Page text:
Augustus
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Re: 401k Loan for Condo Down Payment

Post by Augustus » Mon May 21, 2018 8:36 pm

Real estate valuations are really high right now. Interest rates are currently planned to get hiked 3-4 more times. When they go up property values will likely drop. Be careful that you don't lose your down payment and end up underwater. E.g. prices drop 10% and it costs 10% to sell a house, means you'd break even. Any further drops mean you'd need to raise cash in order to sell.

Bismarck
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Joined: Tue Oct 14, 2014 8:37 pm

Re: 401k Loan for Condo Down Payment

Post by Bismarck » Mon Jun 04, 2018 10:21 pm

It's worth considering for sure. I'm effectively trading one overpriced asset (stocks) for another (real estate) with a bunch of leverage added.

Mister Imperceptible
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Re: 401k Loan for Condo Down Payment

Post by Mister Imperceptible » Tue Jun 05, 2018 5:57 pm

It’s particular to your situation. How much money are you “throwing away in rent” compared to the equity you could be building in an owned condo, and IF this would remain a positive exchange even IF the housing market declined. WHAT market you live in locally— is it overpriced? If the housing market declines, so be it. You are not obligated to sell at that time. Even if you move, you would perhaps have the option of renting it out?

The missing question here is, are you living in this condo and would be renting otherwise, or is this a income property?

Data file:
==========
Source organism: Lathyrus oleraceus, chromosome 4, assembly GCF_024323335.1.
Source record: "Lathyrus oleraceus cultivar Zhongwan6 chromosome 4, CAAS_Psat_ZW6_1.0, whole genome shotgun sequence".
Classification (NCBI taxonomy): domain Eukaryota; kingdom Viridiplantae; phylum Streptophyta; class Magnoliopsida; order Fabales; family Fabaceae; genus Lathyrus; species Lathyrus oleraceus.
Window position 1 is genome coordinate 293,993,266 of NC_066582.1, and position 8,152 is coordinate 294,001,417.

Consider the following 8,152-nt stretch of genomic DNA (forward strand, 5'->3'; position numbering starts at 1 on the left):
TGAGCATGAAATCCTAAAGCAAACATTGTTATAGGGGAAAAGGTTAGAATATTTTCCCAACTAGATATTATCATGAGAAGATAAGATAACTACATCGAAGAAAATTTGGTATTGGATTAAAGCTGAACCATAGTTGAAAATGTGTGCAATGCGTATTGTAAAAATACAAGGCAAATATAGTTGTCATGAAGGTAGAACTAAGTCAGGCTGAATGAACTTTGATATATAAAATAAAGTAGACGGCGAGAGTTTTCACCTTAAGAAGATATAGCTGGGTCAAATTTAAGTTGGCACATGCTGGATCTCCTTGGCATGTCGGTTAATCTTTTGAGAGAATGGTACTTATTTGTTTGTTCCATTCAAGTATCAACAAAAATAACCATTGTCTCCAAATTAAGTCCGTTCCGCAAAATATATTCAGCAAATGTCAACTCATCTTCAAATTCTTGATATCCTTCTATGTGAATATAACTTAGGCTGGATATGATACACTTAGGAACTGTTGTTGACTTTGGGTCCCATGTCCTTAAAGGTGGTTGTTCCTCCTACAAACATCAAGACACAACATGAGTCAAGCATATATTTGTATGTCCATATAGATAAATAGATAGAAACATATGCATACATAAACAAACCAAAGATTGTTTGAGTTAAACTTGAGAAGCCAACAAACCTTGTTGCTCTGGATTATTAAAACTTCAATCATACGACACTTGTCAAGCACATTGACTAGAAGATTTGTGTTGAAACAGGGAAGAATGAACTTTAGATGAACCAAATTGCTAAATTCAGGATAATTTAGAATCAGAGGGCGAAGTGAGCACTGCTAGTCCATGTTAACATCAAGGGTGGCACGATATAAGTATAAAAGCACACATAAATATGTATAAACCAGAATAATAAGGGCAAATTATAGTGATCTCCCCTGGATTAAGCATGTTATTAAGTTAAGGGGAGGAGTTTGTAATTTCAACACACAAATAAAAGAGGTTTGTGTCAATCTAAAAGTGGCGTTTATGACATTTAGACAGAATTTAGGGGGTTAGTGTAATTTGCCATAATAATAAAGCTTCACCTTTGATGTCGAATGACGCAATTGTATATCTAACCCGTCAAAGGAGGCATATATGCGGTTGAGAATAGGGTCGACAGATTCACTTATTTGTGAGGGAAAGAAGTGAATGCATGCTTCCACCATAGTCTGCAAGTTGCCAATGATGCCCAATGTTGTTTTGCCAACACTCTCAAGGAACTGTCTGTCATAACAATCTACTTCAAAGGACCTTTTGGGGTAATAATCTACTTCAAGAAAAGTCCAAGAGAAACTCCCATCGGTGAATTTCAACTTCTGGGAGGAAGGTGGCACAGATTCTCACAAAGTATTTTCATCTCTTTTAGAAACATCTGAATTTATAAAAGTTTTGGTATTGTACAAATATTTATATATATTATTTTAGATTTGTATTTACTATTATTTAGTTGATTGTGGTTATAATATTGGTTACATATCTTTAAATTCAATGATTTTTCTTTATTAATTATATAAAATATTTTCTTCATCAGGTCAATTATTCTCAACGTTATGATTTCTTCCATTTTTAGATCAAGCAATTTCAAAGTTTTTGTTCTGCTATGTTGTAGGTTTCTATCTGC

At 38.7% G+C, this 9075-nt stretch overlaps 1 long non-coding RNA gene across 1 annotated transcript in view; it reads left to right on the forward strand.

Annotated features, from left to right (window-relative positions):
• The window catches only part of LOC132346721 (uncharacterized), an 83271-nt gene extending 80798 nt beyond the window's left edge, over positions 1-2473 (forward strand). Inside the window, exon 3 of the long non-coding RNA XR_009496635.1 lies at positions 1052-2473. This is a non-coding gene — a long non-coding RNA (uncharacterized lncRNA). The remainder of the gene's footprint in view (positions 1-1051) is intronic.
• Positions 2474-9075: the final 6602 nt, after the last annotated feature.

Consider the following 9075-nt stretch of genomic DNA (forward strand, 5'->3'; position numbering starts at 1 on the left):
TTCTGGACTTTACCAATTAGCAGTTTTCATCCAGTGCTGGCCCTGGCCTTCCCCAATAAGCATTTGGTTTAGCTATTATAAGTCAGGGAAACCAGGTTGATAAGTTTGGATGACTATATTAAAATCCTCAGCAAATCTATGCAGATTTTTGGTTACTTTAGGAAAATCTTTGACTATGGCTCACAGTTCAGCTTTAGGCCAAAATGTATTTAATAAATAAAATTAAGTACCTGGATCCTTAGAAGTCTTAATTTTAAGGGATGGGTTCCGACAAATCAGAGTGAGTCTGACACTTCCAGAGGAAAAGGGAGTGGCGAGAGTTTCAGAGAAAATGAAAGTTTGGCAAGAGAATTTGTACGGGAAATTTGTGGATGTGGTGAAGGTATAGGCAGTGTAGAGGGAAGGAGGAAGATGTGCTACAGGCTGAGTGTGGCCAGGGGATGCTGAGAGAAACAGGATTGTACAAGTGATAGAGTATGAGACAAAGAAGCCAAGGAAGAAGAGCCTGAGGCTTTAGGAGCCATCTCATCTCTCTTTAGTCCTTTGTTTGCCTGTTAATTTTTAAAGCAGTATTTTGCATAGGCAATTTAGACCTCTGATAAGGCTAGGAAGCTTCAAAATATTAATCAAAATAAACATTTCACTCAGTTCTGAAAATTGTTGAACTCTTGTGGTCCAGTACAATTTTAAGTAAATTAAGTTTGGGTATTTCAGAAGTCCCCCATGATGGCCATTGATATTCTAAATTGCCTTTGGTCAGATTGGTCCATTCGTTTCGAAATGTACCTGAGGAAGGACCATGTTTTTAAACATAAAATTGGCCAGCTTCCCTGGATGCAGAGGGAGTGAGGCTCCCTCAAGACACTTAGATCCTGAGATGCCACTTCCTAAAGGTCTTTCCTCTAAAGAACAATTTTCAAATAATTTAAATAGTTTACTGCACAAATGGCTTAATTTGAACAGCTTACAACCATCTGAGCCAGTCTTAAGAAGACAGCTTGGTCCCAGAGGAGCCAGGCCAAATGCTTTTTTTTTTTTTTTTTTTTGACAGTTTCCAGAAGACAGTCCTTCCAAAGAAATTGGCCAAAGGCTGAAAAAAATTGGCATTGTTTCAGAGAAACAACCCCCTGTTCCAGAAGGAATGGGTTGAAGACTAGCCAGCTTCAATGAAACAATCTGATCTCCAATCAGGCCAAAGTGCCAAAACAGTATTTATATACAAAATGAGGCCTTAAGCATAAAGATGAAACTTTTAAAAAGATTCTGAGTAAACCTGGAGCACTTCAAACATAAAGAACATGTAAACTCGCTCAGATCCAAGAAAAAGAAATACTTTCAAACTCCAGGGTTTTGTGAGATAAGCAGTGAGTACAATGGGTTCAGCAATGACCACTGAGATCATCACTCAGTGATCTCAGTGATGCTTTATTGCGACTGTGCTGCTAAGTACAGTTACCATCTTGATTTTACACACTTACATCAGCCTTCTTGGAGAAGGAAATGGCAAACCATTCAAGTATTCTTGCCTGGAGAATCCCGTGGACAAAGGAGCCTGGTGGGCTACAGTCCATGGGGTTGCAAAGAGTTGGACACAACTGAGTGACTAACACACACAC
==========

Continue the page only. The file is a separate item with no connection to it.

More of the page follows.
If you are obligated to keep safe investments to be able to cover the loan, that’s not a bad thing, as some portfolio theorists would advise you to have a healthy cash reserve anyway. This would also be a measure of safety to take opposite the risk you are taking by levering up.

If you do take out the loan, it’s as @Suo says, you are shorting the stock market, which IF valuations are high as @Augustus says but the equity gained/money thrown away on rent ratio is favorable, equity gained could be the tiebreaker because you are long one of two overpriced assets either way which becomes a wash. I might do that in a LCOL area.

**BUT** if you are in an overpriced market the size of the asset purchased could weigh too heavily because of leverage used.

Augustus
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Re: 401k Loan for Condo Down Payment

Post by Augustus » Wed Jun 06, 2018 5:39 pm

Main problem with real estate is transaction costs IMO. It costs 10% to sell real estate, I am not exaggerating, fees have gone up, 6% to realtors, 4% to government and title and whatever. Unless you FSBO it, but even then it's 4%. You aren't paying 4-10% to sell equities. It's similar to buying new cars in that aspect, if you put 20% down you've immediately lost 10% the day you close the deal, since to sell it you have to pay the fees. Lots of people think the big risks of the last financial crisis were fixed, but I see the majority of people doing 5% down, often on houses of 600k+, which means those people are immediately 30k underwater the day they close on the house. Considering probably 90% of them do not have 30k in cash, they're screwed if they ever have to sell and prices don't go up. This is part of the reason I think housing is about tapped out, thanks to the interest rates selling prices are going down, and I'd estimate half or more of the people who bought in the last couple years just went underwater and don't have the funds to sell if they lose a job or whatever.